Stephanie Eybers used to go out to play golf with her dad at a club near their home in Northern Virginia and the game had an immediate impact on her. "I hated it," she said.

"When he finally stopped forcing me into it, I got to love it," Eybers said, adding that she realized when she was in the ninth grade that she had a natural swing. Now, as a senior, she shoots in the 70s and just received a full scholarship to St. John's.

Brian Goff did take up golf as a child, he just never took it seriously. He was too intense about his junior hockey career in Rochester, N.Y. Goff was the goalie on several state All-Star teams and was all set on playing Division I, except for one problem. "He knew he was never going to be 6-foot-2," his father, Jim, said of the 5-9 teenager.

So the younger Goff had what he called "a heart-to-heart talk" with a golf teacher near his home and decided to give up hockey. He still isn't a scratch player, but he has improved by about 10 shots in the past year. He shoots in the mid- to high-70s, which was good enough to get him recruited by Hofstra. He will start in the fall, fulfilling his dream of being a Division I athlete.

What Eybers and Goff have in common, along with fast improvement and the fact they will be playing here for the next four years, is their route. Both took the accelerated way toward learning at a prep school where the education includes five hours of golf a day.

Each will graduate next month from the Hank Haney International Junior Golf Academy, having studied a bit under Haney, who is Tiger Woods' personal teacher, and Haney's disciples. The Haney school, in Hilton Head Island, S.C., is part of a growing trend, similar to academies that have trained future tennis pros for years.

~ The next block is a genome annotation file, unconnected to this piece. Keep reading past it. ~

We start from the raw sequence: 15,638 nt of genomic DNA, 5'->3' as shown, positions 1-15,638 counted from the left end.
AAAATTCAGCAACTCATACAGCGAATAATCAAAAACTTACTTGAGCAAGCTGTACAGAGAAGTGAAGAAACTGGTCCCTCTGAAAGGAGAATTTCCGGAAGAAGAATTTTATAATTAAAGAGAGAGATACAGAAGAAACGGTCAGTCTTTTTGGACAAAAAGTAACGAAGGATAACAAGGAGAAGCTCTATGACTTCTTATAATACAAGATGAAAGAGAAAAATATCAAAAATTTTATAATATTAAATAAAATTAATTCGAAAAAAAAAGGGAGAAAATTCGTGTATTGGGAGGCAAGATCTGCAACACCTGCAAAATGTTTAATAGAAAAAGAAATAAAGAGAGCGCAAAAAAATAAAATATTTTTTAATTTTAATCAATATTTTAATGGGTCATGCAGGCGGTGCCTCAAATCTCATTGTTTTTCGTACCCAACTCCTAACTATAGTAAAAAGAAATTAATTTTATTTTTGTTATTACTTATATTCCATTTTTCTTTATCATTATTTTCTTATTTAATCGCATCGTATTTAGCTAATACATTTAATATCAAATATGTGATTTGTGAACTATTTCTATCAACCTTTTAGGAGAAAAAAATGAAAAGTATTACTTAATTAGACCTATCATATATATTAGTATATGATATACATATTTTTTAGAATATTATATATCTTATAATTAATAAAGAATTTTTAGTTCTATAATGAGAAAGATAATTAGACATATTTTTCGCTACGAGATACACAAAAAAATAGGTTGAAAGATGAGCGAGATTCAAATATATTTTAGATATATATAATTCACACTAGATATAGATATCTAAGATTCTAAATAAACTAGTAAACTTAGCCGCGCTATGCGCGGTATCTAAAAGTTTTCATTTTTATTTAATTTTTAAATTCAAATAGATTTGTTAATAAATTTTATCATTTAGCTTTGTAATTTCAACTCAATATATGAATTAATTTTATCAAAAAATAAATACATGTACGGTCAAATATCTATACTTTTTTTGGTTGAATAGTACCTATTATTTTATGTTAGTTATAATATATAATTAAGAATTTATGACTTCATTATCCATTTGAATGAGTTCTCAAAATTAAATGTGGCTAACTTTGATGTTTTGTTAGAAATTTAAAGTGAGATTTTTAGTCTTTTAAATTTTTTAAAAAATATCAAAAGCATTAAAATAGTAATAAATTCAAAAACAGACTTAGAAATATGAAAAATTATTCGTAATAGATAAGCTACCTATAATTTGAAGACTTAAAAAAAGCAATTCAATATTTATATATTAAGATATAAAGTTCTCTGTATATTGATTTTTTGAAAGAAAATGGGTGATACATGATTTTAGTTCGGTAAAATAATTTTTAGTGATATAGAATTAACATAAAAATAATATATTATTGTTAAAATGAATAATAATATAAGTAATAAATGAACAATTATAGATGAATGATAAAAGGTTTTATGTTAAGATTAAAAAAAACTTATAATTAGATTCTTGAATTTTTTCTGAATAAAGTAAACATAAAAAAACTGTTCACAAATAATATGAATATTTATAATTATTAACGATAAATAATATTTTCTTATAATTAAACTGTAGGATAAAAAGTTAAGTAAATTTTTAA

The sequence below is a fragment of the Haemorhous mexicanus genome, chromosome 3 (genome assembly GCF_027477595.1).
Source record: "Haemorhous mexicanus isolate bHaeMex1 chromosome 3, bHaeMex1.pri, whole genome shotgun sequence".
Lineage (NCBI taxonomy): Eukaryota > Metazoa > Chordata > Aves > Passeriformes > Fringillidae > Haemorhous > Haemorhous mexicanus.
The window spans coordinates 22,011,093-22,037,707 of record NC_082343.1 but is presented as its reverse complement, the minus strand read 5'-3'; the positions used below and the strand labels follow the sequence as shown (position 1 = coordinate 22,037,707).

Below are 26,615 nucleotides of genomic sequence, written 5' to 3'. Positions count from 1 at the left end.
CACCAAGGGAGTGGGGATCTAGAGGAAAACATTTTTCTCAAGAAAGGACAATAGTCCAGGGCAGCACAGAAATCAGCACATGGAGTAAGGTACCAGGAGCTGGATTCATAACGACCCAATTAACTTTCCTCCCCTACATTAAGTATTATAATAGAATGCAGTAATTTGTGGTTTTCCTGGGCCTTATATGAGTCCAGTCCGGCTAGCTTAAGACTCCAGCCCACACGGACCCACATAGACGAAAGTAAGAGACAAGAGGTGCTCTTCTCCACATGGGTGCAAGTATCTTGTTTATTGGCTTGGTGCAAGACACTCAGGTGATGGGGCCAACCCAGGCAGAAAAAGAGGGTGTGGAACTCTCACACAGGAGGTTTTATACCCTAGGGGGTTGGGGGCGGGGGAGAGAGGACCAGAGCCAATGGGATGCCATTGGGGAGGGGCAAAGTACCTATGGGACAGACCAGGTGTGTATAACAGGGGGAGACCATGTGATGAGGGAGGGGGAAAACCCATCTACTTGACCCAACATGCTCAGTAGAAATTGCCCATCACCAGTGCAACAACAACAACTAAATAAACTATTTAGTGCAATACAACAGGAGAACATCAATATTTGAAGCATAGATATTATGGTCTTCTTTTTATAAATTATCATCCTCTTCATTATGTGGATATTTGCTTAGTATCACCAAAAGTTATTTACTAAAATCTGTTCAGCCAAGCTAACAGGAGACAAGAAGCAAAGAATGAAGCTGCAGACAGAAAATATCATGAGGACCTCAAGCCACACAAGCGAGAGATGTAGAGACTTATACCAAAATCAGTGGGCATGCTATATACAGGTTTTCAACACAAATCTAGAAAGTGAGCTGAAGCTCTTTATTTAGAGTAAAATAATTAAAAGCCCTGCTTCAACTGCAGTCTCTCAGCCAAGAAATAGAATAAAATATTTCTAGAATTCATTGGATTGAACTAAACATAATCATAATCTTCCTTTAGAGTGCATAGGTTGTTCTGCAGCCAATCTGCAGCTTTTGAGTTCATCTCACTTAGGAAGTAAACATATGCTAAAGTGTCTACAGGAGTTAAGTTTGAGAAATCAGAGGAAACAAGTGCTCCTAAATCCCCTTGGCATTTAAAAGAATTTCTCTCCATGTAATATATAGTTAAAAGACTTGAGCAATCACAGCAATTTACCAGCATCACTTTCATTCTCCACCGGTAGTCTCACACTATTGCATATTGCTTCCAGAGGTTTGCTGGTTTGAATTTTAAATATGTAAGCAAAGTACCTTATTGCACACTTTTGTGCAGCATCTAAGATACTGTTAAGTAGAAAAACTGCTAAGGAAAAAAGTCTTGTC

"It's sort of like college in that you're away from home," Eybers said, "except it's a little stricter and more scheduled."

The schedule includes starting regular school classes at 7 a.m., then playing or practicing golf all afternoon, doing a fitness regimen-weight training, cardiovascular exercises-at least twice a week, then having dinner, then study time.

"I absolutely love it," Eybers said. "The golf is the best part."

She always had planned to go to boarding school, one specializing in her first sports passion, skiing. When golf caught her attention, she and her family began comparing schools. She made the choice she did because South Carolina is closer to home than another good one in Florida. She also liked the idea of learning from Woods' mentor.

Because he has spent so much time on his famous pupil's comeback, Haney was at the academy usually only early in the week. "He goes to every player and works with them for five or 10 minutes. He's really good and he only needs five or 10 minutes," Eybers said, adding that her lessons focused on her grip and timing her swing so her hip would move forward before her arm descended.

Goff's schedule is different because he graduated last spring from upstate Webster Schroeder High School and is taking two morning classes at the University of South Carolina. In golf, he applies a hockey player's discipline and willingness to be taught.

"The head instructor works with you whenever you want," he said of Haney's chief assistant. "Two days a week, you just go play, however many holes you can. The other three, it's all instructional. Two-and-a-half hours on the range, two-and-a-half hours on short game, with a coach breathing down your neck."

It has paid off. Goff was impressed by Hofstra coach Joe Elliott. Goff won't be on scholarship, at least not this year, but he probably will be a big part of the team. "When I went there, I fell in love with it," he said.

Practices alone ought to be worth enrolling. Hofstra's team works out at Garden City Golf Club, one of the most revered and exclusive layouts in the country.

The St. John's women's team practices at Harbor Links in Port Washington. "I saw it when I came up to visit. It's really pretty," Eybers said.

She likes the fact that the Red Storm has a solid team, yet still has openings in the lineup. "They're losing five seniors," she said. "I wanted to be part of a team that can win a championship. I visited other schools, but I didn't have the feeling I belonged. When I went to St. John's, I loved everything about it."

Her father runs a sporting goods business and her mother is a high school soccer coach. Both are thrilled with her choice. "Especially," she said, "that it's a full ride."